Apax Revives Interest in Italy’s Serie A Football League
(Bloomberg) -- Apax Partners has renewed its interest in investing in Serie A, the Italian soccer league that’s been frustrated in efforts to raise fresh funding this year, according to people familiar with the matter.
The private equity firm is working with other potential investors to formulate a proposal that it could present to the league at the start of next year, the people said, asking not to be identified discussing confidential information.
An investment by Apax could differ in structure from the deal Serie A has been pursuing with Advent, CVC and FSI and include a larger debt element, according to one of the people. It would have to win over Serie A’s club presidents, some of whom have become wary about inviting private equity firms in as investors, another person said.
Apax’s interest in Serie A stretches back more than a year. It had previously considered teaming up with Three Hills Capital Partners on a bid to provide fresh capital to the league, before Advent and CVC seemingly took pole position. It is not known if Three Hills is involved in Apax’s current deliberations.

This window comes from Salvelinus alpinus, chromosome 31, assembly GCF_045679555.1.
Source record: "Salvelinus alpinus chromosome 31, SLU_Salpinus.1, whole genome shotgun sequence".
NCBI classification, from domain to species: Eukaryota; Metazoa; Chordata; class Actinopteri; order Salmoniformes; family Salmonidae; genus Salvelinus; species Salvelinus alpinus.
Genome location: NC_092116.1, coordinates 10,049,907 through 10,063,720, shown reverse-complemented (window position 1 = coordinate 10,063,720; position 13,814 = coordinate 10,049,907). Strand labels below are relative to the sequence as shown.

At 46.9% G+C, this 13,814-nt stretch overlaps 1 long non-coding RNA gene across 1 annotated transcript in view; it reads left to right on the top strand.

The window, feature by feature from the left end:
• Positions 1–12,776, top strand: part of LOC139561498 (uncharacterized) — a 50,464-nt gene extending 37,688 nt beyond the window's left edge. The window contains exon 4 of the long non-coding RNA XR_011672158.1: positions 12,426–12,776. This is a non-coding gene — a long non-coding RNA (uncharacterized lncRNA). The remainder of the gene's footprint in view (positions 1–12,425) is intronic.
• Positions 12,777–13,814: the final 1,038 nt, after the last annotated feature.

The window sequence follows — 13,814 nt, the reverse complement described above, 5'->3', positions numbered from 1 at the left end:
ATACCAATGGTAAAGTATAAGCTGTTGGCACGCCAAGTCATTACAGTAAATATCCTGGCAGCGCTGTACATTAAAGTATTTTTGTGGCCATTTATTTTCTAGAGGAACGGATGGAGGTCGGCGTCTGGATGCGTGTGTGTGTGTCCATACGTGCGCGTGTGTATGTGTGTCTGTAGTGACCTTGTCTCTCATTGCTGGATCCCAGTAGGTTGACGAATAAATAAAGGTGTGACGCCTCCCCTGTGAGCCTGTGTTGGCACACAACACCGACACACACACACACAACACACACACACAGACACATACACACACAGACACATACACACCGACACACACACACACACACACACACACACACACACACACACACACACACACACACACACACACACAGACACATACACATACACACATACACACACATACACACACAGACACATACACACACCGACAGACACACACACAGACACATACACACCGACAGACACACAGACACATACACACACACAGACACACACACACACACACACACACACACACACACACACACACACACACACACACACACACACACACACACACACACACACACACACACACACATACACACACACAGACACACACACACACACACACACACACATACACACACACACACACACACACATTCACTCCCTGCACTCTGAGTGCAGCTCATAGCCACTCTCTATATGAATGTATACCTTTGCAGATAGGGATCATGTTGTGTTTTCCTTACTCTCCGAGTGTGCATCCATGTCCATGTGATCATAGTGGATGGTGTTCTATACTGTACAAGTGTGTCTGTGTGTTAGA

Apax partner Gabriele Cipparrone is leading its technology team’s discussions on Serie A, according to the people. He previously worked on Apax’s investment in sports data and technology firm Genius Sports.
No final decisions have been made, and Apax could decide against making an offer, the people said. Representatives for Apax and Serie A declined to comment.
Serie A is home to many global stars of soccer, including Zlatan Ibrahimovic and Federico Chiesa, but its finances have suffered decades of neglect. Revenue, which has more recently been hit by the Covid-19 pandemic and loss of a key broadcast contract in the Middle East, totaled 2 billion euros for the 2019/2020 season. The English Premier League generated twice as much, according to Deloitte.
Usage of Serie A stadiums was the lowest of the top five European leagues in the last full season before the Covid-19 pandemic, Deloitte figures for that period show. The stadiums -- with the exception of a few modernized ones such as Juventus Football Club SpA and Udinese -- remain unappealing to many fans. Most are owned by local councils, and have had trouble finding funds and overcoming bureaucracy to remodel.
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